For my personal taste, most horror movies today have a lot of gore, but little suspense. In 1982, horror master John Carpenter made “The Thing,” a frightening story that had a lot of gore, very suspenseful scenes, a scary setting and memorable characters.
This being October and the weekend when the prequel to Carpenter’s version is released, it seems like an ideal time to revisit the 1982 version. The first time I saw this movie was in a basement, by myself, during one of those horror marathons they have on the Space channel during Halloween. The only thing missing was a rainstorm outside and scratching sound on my bedroom windows. It’s one of those movies that are scary to watch by yourself, but of you watch with other people it’s kind of funny. When I watched it as part of a double bill at the film club at my university (with David Cronenberg’s “The Fly”) we would laugh at some of the film’s more shocking moments, and also at the somewhat dated special effects. My ideal scenario: seeing this at a midnight screening followed by “Evil Dead II.” That’ll keep you up at night.
The film opens in Antarctica, where a Norwegian helicopter is chasing a dog across the snowy white plains. For some reason, the passenger is trying to kill that innocent-looking dog with a rifle and grenades. The chase leads to an American camp where the helicopter lands and the passenger blows up the helicopter by dropping a grenade in the snow. He then aims for the dog again but hits one of the Americans, prompting Gary (Donald Moffat) the station commander to shoot him dead with his revolver.
The members of the station are baffled by this behavior and assume that the people at the Norwegian camp have gone insane. Dr. Copper (Richard Dysart) and R.J MacReady (Kurt Russell) a helicopter pilot, fly to the camp only to find it burned to the ground. One member has killed himself, while others are horribly disfigured. MacReady finds a room that contains what seems to be a giant empty coffin made of ice. VHS tapes later reveal that this coffin was found buried under the ice, along with is clearly a flying saucer.
The extent of the threat is discovered when the dog that was being chased by the Norwegians reveals itself to be a hideous beast and tries to take over the dogs’ bodies. An autopsy performed by Dr. Blair (Wilford Brimley) informs all members of the station that the thing in question can imitate other life forms. Before long every man is suspecting each other. To top it all off, a storm is coming.
One of the reasons why this movie works is the atmosphere. These men are all trapped in a building made of silent corridors and dark rooms. A great travelling shot is used when the camera is moving along one of those corridors and you see a blurred reflection on a metal surface. Obviously it's the cameraman's reflection, but in terms of the story, you have no idea which character is walking down that corridor or if he is human. When the characters walk outside there is only snow and a howling wind. Anybody who has ever been in a blizzard can attest that it can be a creepy sight, especially at night. The wind is blowing in the darkness, there are dunes of snow everywhere and you can barely see two feet in front of you. Not a good time to run into a friend who might be an alien intent on taking over your body like a parasite.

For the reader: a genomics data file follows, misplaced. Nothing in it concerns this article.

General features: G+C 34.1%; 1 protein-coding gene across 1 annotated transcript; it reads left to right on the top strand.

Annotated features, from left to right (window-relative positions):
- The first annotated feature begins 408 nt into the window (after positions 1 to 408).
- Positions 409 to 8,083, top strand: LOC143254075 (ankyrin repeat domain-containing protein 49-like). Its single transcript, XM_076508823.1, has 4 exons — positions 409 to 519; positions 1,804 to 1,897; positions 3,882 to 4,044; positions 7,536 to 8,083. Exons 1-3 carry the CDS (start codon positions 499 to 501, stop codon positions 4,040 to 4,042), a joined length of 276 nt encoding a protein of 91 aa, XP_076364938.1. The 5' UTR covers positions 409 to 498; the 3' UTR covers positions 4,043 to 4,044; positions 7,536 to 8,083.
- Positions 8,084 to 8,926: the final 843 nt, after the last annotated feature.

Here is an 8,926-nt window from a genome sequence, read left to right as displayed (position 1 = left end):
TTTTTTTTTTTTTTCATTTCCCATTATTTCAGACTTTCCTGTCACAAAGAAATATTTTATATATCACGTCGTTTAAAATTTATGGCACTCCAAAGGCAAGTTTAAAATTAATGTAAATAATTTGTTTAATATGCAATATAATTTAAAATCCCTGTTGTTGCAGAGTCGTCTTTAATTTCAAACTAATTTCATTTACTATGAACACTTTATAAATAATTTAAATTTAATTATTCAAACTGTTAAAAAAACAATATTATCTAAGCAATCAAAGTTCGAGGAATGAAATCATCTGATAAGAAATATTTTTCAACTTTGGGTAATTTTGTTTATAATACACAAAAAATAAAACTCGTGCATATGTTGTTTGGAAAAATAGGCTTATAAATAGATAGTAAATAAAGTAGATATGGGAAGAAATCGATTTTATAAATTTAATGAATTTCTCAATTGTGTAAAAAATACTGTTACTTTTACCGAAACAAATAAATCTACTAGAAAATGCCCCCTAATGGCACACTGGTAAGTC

The fact that the monster could be anyone is a masterstroke. It takes the movie from “Alien” territory into “Ten Little Indians” by Agatha Christie. Eventually MacReady becomes the de facto leader as the chain of command breaks down. He decides to tie everybody down and perform a blood test to see who is human by touching the blood with a hot needle. Of course once he finds out who isn't human, the thing is not going to just stand still and surrender.
When the thing does reveal itself, a lot of old school special effects are involved. This was before computer generated images, so all of the monster make-up and effects were hand-made. The half-transformed corpses look like grotesque statues from a horror museum. When a character gets both of his hands chopped off, a body double with no arms was used. Stop motion is used when the monster spews blood and separates itself from its human body. It may look amateurish to some, but at least you are looking at an actual object, not a computer image.
Even though this is clearly a B movie, the actors pull their weight. Kurt Russell's MacReady eventually clashes with the more temperamental Childs (Keith David) over who should be in charge since Gary no longer feels up to it. Wilford Brimley's Dr. Blair suffers a mental breakdown after discovering the power of the thing and attacks his fellow team members. Distrust and paranoia spreads amongst all the characters who live in fear of each other. "Trust is hard thing to come by these days" says MacReady to Blair, possibly echoing Cold War paranoia, which was most likely still very high back in the 80s.
The paranoia, the (old-school) special effects, strong characters, and suspenseful setting make John Carpenter's The Thing a classic of the genre. It wasn't a success in when it was first released, but thanks to VHS and DVD it has found a new and loyal audience. I try to watch my copy every Halloween. I am reminded of that station in Antarctica whenever I am walking outside during a blizzard and can hear the howling wind. Watch your back.